News of changes to the format of the annual Electronics Entertainment Expo (E3) has been trickling in for some days, though the full extent of the proposed changes to be made by the Entertainment Software Association (ESA) have left much of the games industry reeling, as a drastic slashing of the event is outlined.
The first and most startling news is the revised attendance plans revealed by the ESA. From an estimated 60,000 a mere 5,000 will remain, largely made up of core press with an established readership. The amount of 'press' clogging E3, as they update their blogs and fora, has reached comedic proportions in recent years. As a result, legitimate press are afforded little hospitality by booth reception. Indeed, a source of major frustration with journalists at E3 is the hostile attitude publishers' hired help adopt towards anyone with a press badge, leaving them to push through to find one of the friendly faces with whom they are scheduled for a meeting.
The acquisition of assets has also become increasingly problematic. With large corporate publishers being given preferential treatment that sees them have all assets from all publishers days before the event opens, other sites are left with a scrabble for content for rapid upload during the feeding frenzy. Asset discs, beta rolls etc are required. These are, of course, prized eBay material to some media outlets and therefore publishers have become reluctant to release them. Instead offering online, out of date, press kit fliers instead. We saw a senior BBC correspondent refused a beta tape this year because he could not match his request to a meeting in the publisher's system.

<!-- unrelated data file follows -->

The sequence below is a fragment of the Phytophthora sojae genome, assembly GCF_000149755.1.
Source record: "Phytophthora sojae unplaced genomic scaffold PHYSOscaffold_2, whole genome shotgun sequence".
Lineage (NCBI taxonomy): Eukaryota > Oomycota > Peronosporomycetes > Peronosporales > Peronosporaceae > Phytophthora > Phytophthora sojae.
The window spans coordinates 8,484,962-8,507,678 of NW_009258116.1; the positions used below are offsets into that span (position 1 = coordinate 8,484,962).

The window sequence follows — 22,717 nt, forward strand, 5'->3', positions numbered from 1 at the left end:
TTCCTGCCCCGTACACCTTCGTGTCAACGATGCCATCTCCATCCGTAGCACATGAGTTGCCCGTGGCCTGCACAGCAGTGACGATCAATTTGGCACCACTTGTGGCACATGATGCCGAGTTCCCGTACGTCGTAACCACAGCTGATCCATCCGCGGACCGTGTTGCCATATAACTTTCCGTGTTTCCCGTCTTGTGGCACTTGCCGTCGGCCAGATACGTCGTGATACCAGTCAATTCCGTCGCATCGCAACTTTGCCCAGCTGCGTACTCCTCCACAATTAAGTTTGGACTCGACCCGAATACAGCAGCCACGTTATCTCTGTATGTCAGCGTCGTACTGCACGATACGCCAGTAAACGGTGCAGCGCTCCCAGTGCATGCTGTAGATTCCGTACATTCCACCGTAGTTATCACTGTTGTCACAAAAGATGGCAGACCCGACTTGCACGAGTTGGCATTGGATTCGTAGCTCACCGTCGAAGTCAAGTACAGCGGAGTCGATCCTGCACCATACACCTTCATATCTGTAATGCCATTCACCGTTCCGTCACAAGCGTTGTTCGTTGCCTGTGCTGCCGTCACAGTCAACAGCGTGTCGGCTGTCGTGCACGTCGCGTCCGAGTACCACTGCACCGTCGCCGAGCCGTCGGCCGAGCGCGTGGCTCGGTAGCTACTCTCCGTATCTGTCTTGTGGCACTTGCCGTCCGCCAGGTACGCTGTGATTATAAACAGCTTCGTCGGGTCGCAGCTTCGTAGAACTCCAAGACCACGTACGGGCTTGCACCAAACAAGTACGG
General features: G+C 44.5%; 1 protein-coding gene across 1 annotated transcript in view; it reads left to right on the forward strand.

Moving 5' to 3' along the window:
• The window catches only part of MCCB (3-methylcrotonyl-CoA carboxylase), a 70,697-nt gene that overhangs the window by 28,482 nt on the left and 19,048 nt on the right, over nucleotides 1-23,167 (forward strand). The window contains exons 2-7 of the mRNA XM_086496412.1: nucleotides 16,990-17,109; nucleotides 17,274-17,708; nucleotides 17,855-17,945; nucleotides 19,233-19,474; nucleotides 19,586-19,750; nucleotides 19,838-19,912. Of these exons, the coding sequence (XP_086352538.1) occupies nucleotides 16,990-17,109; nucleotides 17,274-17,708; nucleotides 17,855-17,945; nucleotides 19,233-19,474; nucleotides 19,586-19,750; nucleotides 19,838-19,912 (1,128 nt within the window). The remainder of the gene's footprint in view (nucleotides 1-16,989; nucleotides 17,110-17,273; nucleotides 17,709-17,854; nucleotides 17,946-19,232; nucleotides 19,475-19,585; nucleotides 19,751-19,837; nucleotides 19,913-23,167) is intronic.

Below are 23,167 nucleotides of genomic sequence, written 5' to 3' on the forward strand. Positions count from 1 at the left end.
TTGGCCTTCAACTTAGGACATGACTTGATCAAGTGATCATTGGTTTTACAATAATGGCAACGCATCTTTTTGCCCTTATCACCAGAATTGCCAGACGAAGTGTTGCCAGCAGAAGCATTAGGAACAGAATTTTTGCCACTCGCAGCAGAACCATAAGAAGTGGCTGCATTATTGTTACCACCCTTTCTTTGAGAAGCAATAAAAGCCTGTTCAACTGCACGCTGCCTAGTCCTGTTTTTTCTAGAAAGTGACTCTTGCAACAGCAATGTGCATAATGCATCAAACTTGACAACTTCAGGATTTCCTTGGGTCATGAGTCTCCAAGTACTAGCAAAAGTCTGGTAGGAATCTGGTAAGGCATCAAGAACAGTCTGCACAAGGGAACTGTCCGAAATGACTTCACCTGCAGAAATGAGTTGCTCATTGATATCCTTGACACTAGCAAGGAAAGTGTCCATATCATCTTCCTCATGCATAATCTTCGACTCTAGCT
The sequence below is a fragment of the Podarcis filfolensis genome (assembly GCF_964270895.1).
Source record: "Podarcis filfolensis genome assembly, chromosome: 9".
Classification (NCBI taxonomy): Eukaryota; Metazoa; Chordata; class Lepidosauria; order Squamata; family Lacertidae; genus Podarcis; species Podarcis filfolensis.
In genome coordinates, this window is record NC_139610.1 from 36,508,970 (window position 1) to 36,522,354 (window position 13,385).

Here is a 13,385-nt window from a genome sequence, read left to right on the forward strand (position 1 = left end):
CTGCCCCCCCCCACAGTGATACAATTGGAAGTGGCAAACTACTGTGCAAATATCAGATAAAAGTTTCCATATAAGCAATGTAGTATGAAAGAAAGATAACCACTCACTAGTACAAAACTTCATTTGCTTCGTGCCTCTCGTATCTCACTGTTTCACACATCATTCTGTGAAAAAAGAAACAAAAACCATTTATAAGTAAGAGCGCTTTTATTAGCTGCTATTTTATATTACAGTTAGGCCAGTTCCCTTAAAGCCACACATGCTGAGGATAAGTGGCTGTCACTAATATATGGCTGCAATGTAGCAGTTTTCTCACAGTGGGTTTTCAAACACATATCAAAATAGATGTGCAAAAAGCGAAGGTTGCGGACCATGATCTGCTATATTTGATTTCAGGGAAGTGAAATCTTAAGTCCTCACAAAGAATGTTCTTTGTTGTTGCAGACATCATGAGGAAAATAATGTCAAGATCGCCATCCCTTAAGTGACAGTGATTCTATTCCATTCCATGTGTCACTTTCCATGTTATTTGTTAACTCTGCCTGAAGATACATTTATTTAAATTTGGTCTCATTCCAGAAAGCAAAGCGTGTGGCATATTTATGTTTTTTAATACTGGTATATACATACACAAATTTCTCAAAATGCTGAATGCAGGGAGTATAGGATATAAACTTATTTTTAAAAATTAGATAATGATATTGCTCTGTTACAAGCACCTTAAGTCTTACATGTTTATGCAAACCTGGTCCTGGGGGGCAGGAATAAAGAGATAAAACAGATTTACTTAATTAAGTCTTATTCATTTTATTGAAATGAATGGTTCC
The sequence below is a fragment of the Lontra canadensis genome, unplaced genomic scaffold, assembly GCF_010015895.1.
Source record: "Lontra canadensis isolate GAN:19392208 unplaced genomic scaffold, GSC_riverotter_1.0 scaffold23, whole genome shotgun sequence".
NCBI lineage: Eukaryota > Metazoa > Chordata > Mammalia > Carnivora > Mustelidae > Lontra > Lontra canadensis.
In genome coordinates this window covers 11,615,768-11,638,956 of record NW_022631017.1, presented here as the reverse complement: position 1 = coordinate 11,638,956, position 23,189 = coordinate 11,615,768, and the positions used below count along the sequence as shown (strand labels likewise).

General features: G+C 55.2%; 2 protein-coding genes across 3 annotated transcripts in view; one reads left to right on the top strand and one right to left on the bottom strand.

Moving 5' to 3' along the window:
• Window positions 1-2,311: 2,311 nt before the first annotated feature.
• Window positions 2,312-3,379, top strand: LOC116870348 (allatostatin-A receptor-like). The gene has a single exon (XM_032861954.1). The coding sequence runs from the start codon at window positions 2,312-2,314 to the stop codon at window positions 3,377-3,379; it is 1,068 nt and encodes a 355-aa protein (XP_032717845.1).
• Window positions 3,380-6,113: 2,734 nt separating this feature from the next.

The reduced numbers mean the sprawling LA Convention Center will be sidelined. Instead, the show will be held in various as yet unnamed hotels around the city of Los Angeles. Exactly how this will play out was not elucidated.
The final big news is the May slot will be scrapped, with the baking month of July instead favoured by the ESA. The concept behind the date change is to align the showing of software closer to its (largely) December point of release.
The new name for the LA event will be E3 Media Festival, the name change has lead some to speculate that games might share the limelight with other forms of digital entertainment, which would be ironic - E3 was originally spun out of Las Vegas' annual Consumer Electronics Show. In reality, the new name is no more vague than Electronics Entertainment Expo, which could have always encompassed a larger range of entertainment products.
Expect further details as they come in.